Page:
2009 Harvard Forest REU Student Symposium Abstracts
Maggie Wagner - Duke University
Mortality, coarse woody debris, and nutrient cycling over 20 years in a virgin Tsuga canadensis forest in New Hampshire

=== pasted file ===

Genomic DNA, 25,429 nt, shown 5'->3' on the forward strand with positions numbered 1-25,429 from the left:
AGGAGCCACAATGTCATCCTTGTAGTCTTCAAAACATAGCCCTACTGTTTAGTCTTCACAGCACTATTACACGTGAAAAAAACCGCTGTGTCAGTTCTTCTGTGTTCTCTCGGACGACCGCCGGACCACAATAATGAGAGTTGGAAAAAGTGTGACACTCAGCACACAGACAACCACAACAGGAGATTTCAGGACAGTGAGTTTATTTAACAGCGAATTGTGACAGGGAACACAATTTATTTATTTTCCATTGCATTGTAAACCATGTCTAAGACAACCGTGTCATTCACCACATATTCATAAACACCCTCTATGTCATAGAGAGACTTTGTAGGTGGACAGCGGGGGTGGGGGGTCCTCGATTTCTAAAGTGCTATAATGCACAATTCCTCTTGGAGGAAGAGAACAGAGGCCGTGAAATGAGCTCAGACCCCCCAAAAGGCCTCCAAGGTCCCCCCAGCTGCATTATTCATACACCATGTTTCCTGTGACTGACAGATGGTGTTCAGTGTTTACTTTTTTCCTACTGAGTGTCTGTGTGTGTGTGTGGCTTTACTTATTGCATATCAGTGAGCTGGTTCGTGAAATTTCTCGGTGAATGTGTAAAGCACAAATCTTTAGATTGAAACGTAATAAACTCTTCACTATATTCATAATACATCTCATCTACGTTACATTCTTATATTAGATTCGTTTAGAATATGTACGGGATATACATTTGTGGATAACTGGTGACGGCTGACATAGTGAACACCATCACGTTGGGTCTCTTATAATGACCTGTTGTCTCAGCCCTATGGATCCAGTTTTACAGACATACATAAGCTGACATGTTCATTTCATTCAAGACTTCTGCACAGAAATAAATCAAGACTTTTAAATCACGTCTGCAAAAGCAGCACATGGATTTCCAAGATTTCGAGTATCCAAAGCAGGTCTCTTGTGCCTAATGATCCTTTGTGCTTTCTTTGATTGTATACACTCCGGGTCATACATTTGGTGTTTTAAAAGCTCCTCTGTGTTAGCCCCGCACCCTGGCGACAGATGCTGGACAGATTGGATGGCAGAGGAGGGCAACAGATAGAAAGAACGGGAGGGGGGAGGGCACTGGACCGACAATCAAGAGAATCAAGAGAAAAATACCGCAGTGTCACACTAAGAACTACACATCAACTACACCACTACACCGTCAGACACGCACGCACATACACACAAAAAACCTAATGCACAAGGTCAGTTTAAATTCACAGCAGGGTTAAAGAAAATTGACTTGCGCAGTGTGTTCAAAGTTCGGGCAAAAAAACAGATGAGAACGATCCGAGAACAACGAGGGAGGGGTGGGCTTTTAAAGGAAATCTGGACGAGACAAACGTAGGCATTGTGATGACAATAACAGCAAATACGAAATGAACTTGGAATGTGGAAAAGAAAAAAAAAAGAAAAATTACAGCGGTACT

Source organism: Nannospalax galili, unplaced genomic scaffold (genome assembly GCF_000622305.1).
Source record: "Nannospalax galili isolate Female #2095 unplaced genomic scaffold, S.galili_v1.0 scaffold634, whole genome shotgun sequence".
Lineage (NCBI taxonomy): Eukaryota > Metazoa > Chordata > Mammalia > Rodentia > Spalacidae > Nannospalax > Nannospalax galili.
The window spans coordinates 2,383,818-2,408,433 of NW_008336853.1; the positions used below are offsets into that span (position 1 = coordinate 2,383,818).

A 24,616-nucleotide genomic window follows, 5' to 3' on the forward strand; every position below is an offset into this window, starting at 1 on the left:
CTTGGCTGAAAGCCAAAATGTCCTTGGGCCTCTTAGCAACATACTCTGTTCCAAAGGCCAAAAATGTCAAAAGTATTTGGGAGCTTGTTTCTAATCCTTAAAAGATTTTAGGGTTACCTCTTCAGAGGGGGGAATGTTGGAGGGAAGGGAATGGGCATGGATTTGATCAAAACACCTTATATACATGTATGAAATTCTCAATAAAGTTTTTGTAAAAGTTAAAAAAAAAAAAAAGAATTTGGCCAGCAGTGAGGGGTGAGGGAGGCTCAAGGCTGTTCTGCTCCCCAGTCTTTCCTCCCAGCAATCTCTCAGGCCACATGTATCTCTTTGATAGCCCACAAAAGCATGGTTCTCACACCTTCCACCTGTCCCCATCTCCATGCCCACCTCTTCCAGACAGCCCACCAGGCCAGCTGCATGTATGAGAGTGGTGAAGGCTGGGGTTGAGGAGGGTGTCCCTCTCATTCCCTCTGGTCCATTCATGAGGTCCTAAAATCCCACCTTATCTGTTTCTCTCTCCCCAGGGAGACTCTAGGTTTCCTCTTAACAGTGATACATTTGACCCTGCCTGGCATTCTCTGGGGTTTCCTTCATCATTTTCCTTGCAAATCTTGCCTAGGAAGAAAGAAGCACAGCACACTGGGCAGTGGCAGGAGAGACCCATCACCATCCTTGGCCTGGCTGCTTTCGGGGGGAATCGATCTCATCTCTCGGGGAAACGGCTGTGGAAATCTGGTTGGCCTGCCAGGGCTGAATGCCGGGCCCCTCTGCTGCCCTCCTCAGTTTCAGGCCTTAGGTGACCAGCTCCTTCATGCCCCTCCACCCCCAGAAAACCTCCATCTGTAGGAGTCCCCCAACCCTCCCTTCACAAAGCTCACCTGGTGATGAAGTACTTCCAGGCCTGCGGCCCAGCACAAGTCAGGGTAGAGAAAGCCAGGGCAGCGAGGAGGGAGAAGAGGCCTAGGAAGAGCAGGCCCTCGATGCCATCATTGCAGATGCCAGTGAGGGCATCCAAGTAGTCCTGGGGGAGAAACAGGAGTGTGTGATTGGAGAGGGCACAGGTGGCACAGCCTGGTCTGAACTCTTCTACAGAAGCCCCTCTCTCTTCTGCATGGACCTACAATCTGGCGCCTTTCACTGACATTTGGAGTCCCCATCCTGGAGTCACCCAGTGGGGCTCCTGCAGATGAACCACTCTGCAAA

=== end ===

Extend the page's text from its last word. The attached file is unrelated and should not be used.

Coarse woody debris (CWD) studies are common in Europe and western North America, but are somewhat neglected in the eastern United States. CWD has been shown to provide important plant and animal habitat and contribute to both terrestrial and aquatic nutrient cycles. We surveyed 57 ten-by-ten meter plots in the Harvard tract of the Pisgah State Park in southwestern New Hampshire, one of the few parcels of primary forest remaining in New England. The surveys were conducted in 1989 and 2009. In each plot, we measured and mapped every tree (all stems ≥ 2.5 cm diameter at breast height) and every piece of CWD (all stumps, snags, and downed wood with an average diameter ≥ 10 cm). In 2009 we also analyzed the C and N contents of soil samples from beneath and adjacent to a variety of coarse woody debris. Censuses showed that all major tree species declined between surveys, with eastern hemlock (Tsuga canadensis) suffering mortality at half the rate of the hardwoods (Acer rubrum, Fagus grandifolia, and Betula spp.). Mortality rates did not appear to differ among substrates (soil vs. rock vs. tip-ups). Total CWD decreased from 354.6 m3/ha to 215.5 m3/ha. CWD input over 20 years was 8.4 m3/ha and was outpaced by volume loss due to the decay of debris added by the major hurricane of 1938. The basal area of snags increased slightly from 2.64 m2/ha to 2.78 m2/ha. Under CWD, soil C:N was higher (p = 0.0042) and soil N was lower (p = 0.0238) than they were 1 m away from debris. These results suggest that CWD is an important structural component of primary New England forests, and its effects on nutrient cycling should be investigated further.
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